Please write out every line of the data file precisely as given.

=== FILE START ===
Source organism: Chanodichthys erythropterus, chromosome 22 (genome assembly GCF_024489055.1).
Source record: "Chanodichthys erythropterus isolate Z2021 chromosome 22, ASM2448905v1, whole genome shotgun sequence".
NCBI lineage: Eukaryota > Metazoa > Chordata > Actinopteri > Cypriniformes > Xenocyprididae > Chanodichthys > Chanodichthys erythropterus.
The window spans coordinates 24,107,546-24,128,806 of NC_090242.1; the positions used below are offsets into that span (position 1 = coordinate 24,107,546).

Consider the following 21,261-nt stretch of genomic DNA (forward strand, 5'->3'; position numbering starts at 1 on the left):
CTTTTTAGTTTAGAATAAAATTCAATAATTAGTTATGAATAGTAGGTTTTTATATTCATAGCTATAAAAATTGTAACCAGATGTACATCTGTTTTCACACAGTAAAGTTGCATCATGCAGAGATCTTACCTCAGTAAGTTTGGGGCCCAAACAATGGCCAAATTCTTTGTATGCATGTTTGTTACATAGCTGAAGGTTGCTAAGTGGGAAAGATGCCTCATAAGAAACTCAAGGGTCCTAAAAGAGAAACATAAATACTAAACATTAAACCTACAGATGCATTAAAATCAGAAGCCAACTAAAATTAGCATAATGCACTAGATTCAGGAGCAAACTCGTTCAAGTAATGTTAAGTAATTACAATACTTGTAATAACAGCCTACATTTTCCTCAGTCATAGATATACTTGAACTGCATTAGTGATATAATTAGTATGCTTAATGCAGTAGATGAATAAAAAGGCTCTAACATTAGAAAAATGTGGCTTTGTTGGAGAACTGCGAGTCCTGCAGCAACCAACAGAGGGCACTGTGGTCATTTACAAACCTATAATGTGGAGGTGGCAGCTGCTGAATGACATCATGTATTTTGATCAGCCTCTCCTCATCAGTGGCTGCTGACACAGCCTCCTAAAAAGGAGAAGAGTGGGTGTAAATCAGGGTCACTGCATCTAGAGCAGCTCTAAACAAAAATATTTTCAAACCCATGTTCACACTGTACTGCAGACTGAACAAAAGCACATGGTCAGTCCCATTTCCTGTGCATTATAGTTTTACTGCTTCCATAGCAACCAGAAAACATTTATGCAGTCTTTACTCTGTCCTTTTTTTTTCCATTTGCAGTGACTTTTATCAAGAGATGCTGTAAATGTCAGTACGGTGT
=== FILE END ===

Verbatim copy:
Source organism: Chanodichthys erythropterus, chromosome 22 (genome assembly GCF_024489055.1).
Source record: "Chanodichthys erythropterus isolate Z2021 chromosome 22, ASM2448905v1, whole genome shotgun sequence".
NCBI lineage: Eukaryota > Metazoa > Chordata > Actinopteri > Cypriniformes > Xenocyprididae > Chanodichthys > Chanodichthys erythropterus.
The window spans coordinates 24,107,546-24,128,806 of NC_090242.1; the positions used below are offsets into that span (position 1 = coordinate 24,107,546).

Consider the following 21,261-nt stretch of genomic DNA (forward strand, 5'->3'; position numbering starts at 1 on the left):
CTTTTTAGTTTAGAATAAAATTCAATAATTAGTTATGAATAGTAGGTTTTTATATTCATAGCTATAAAAATTGTAACCAGATGTACATCTGTTTTCACACAGTAAAGTTGCATCATGCAGAGATCTTACCTCAGTAAGTTTGGGGCCCAAACAATGGCCAAATTCTTTGTATGCATGTTTGTTACATAGCTGAAGGTTGCTAAGTGGGAAAGATGCCTCATAAGAAACTCAAGGGTCCTAAAAGAGAAACATAAATACTAAACATTAAACCTACAGATGCATTAAAATCAGAAGCCAACTAAAATTAGCATAATGCACTAGATTCAGGAGCAAACTCGTTCAAGTAATGTTAAGTAATTACAATACTTGTAATAACAGCCTACATTTTCCTCAGTCATAGATATACTTGAACTGCATTAGTGATATAATTAGTATGCTTAATGCAGTAGATGAATAAAAAGGCTCTAACATTAGAAAAATGTGGCTTTGTTGGAGAACTGCGAGTCCTGCAGCAACCAACAGAGGGCACTGTGGTCATTTACAAACCTATAATGTGGAGGTGGCAGCTGCTGAATGACATCATGTATTTTGATCAGCCTCTCCTCATCAGTGGCTGCTGACACAGCCTCCTAAAAAGGAGAAGAGTGGGTGTAAATCAGGGTCACTGCATCTAGAGCAGCTCTAAACAAAAATATTTTCAAACCCATGTTCACACTGTACTGCAGACTGAACAAAAGCACATGGTCAGTCCCATTTCCTGTGCATTATAGTTTTACTGCTTCCATAGCAACCAGAAAACATTTATGCAGTCTTTACTCTGTCCTTTTTTTTTCCATTTGCAGTGACTTTTATCAAGAGATGCTGTAAATGTCAGTACGGTGT